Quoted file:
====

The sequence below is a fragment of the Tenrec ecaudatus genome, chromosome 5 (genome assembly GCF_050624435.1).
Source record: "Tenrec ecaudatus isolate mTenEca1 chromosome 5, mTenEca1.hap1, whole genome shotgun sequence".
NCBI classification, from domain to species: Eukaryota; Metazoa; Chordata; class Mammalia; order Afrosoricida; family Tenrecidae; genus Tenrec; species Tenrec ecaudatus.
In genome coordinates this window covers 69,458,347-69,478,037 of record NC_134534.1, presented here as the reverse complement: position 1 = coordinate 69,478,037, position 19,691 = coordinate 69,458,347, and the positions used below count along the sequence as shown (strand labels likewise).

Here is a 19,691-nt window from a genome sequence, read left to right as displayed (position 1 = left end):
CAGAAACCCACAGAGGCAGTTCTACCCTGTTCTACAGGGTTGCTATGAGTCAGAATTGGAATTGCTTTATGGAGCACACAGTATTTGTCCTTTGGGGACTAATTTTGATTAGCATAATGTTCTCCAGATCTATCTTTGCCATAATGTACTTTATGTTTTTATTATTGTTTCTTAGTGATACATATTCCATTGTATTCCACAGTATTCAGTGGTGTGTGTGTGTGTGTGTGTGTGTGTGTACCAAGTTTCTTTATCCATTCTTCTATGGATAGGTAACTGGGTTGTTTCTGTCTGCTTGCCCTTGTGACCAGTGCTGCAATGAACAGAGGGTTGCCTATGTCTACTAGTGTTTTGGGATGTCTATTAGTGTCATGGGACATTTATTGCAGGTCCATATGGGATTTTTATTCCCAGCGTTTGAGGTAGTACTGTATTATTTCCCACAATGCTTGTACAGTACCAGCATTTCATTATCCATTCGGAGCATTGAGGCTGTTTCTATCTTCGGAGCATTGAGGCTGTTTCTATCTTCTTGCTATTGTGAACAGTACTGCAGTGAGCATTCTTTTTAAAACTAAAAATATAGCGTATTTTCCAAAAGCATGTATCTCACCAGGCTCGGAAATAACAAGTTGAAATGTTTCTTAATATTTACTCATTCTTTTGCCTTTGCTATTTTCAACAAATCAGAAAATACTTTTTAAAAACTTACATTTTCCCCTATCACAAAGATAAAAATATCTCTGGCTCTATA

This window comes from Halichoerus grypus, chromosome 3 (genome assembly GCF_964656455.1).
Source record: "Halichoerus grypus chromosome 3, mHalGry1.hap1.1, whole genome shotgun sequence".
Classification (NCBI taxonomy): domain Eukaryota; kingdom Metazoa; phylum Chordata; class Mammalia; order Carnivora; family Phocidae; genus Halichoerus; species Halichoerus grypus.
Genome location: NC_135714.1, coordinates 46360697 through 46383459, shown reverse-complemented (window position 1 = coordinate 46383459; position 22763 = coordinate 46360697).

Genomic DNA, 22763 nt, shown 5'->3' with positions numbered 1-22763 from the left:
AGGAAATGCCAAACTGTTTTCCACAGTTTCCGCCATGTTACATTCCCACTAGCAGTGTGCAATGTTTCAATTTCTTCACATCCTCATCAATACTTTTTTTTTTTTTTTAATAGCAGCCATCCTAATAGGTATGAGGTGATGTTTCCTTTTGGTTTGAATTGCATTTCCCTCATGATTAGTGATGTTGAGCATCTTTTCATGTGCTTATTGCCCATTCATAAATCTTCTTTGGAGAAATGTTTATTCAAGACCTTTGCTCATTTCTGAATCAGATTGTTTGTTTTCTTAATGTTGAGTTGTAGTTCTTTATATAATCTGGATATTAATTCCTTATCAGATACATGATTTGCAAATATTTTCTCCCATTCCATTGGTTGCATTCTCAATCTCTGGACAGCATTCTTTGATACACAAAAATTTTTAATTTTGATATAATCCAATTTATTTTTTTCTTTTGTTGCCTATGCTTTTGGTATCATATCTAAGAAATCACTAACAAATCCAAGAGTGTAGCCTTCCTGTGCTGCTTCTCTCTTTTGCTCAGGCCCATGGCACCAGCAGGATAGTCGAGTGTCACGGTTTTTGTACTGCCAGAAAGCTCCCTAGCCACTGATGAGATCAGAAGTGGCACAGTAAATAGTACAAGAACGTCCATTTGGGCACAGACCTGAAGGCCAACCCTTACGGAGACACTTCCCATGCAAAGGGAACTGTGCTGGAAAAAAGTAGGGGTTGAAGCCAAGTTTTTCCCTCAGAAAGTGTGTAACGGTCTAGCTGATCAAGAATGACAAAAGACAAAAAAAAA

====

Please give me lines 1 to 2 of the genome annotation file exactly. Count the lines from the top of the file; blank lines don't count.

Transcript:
The sequence below is a fragment of the Tenrec ecaudatus genome, chromosome 5 (genome assembly GCF_050624435.1).
Source record: "Tenrec ecaudatus isolate mTenEca1 chromosome 5, mTenEca1.hap1, whole genome shotgun sequence".